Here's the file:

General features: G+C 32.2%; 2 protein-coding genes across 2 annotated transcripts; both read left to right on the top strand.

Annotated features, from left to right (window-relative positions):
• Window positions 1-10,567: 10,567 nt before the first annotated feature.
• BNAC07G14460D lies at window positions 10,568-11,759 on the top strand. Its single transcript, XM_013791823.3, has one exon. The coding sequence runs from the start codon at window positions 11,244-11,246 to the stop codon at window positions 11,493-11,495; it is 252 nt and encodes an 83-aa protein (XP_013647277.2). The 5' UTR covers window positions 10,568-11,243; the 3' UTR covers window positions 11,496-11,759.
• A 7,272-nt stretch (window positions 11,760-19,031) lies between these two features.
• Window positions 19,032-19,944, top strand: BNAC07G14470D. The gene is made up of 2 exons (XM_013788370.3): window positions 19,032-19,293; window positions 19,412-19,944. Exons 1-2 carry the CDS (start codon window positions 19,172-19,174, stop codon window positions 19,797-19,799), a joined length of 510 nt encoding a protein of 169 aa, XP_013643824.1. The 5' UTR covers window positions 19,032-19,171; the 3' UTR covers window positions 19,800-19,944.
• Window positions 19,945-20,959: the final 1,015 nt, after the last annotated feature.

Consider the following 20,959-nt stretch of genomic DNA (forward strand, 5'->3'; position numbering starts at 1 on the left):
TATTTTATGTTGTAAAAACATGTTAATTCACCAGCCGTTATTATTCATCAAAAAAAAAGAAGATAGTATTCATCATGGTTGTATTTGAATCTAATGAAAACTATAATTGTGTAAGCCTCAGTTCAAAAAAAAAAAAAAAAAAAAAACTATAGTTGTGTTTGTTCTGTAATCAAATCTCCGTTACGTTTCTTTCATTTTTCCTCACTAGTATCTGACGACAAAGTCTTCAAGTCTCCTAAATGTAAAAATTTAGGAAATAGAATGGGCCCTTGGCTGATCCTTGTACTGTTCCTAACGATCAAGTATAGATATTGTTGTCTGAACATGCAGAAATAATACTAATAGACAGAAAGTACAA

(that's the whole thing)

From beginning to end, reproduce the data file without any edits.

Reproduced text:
General features: G+C 32.2%; 2 protein-coding genes across 2 annotated transcripts; both read left to right on the top strand.

Annotated features, from left to right (window-relative positions):
• Window positions 1-10,567: 10,567 nt before the first annotated feature.
• BNAC07G14460D lies at window positions 10,568-11,759 on the top strand. Its single transcript, XM_013791823.3, has one exon. The coding sequence runs from the start codon at window positions 11,244-11,246 to the stop codon at window positions 11,493-11,495; it is 252 nt and encodes an 83-aa protein (XP_013647277.2). The 5' UTR covers window positions 10,568-11,243; the 3' UTR covers window positions 11,496-11,759.
• A 7,272-nt stretch (window positions 11,760-19,031) lies between these two features.
• Window positions 19,032-19,944, top strand: BNAC07G14470D. The gene is made up of 2 exons (XM_013788370.3): window positions 19,032-19,293; window positions 19,412-19,944. Exons 1-2 carry the CDS (start codon window positions 19,172-19,174, stop codon window positions 19,797-19,799), a joined length of 510 nt encoding a protein of 169 aa, XP_013643824.1. The 5' UTR covers window positions 19,032-19,171; the 3' UTR covers window positions 19,800-19,944.
• Window positions 19,945-20,959: the final 1,015 nt, after the last annotated feature.

Consider the following 20,959-nt stretch of genomic DNA (forward strand, 5'->3'; position numbering starts at 1 on the left):
TATTTTATGTTGTAAAAACATGTTAATTCACCAGCCGTTATTATTCATCAAAAAAAAAGAAGATAGTATTCATCATGGTTGTATTTGAATCTAATGAAAACTATAATTGTGTAAGCCTCAGTTCAAAAAAAAAAAAAAAAAAAAAACTATAGTTGTGTTTGTTCTGTAATCAAATCTCCGTTACGTTTCTTTCATTTTTCCTCACTAGTATCTGACGACAAAGTCTTCAAGTCTCCTAAATGTAAAAATTTAGGAAATAGAATGGGCCCTTGGCTGATCCTTGTACTGTTCCTAACGATCAAGTATAGATATTGTTGTCTGAACATGCAGAAATAATACTAATAGACAGAAAGTACAA